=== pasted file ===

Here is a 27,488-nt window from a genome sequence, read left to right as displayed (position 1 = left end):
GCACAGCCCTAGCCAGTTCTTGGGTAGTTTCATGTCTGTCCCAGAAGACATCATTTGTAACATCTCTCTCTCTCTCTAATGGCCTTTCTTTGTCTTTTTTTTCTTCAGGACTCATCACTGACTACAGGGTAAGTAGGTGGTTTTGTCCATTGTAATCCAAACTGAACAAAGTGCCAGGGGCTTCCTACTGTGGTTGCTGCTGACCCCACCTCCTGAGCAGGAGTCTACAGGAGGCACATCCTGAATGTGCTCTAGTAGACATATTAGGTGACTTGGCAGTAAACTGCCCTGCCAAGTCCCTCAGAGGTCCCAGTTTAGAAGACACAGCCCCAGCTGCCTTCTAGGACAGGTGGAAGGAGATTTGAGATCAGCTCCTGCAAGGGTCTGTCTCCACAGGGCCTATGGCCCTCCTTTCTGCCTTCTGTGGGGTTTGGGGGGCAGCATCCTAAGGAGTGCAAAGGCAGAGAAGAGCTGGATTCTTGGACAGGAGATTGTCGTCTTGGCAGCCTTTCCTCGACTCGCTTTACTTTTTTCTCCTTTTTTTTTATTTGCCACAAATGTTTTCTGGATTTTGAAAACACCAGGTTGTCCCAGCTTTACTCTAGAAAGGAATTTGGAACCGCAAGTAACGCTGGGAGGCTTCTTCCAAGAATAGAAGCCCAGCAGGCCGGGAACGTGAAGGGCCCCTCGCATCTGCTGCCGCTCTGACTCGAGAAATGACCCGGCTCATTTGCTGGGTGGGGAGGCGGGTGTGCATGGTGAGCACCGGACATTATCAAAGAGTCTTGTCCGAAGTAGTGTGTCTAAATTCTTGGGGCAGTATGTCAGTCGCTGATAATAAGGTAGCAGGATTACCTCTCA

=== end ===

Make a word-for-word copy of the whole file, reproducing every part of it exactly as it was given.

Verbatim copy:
Here is a 27,488-nt window from a genome sequence, read left to right as displayed (position 1 = left end):
GCACAGCCCTAGCCAGTTCTTGGGTAGTTTCATGTCTGTCCCAGAAGACATCATTTGTAACATCTCTCTCTCTCTCTAATGGCCTTTCTTTGTCTTTTTTTTCTTCAGGACTCATCACTGACTACAGGGTAAGTAGGTGGTTTTGTCCATTGTAATCCAAACTGAACAAAGTGCCAGGGGCTTCCTACTGTGGTTGCTGCTGACCCCACCTCCTGAGCAGGAGTCTACAGGAGGCACATCCTGAATGTGCTCTAGTAGACATATTAGGTGACTTGGCAGTAAACTGCCCTGCCAAGTCCCTCAGAGGTCCCAGTTTAGAAGACACAGCCCCAGCTGCCTTCTAGGACAGGTGGAAGGAGATTTGAGATCAGCTCCTGCAAGGGTCTGTCTCCACAGGGCCTATGGCCCTCCTTTCTGCCTTCTGTGGGGTTTGGGGGGCAGCATCCTAAGGAGTGCAAAGGCAGAGAAGAGCTGGATTCTTGGACAGGAGATTGTCGTCTTGGCAGCCTTTCCTCGACTCGCTTTACTTTTTTCTCCTTTTTTTTTATTTGCCACAAATGTTTTCTGGATTTTGAAAACACCAGGTTGTCCCAGCTTTACTCTAGAAAGGAATTTGGAACCGCAAGTAACGCTGGGAGGCTTCTTCCAAGAATAGAAGCCCAGCAGGCCGGGAACGTGAAGGGCCCCTCGCATCTGCTGCCGCTCTGACTCGAGAAATGACCCGGCTCATTTGCTGGGTGGGGAGGCGGGTGTGCATGGTGAGCACCGGACATTATCAAAGAGTCTTGTCCGAAGTAGTGTGTCTAAATTCTTGGGGCAGTATGTCAGTCGCTGATAATAAGGTAGCAGGATTACCTCTCA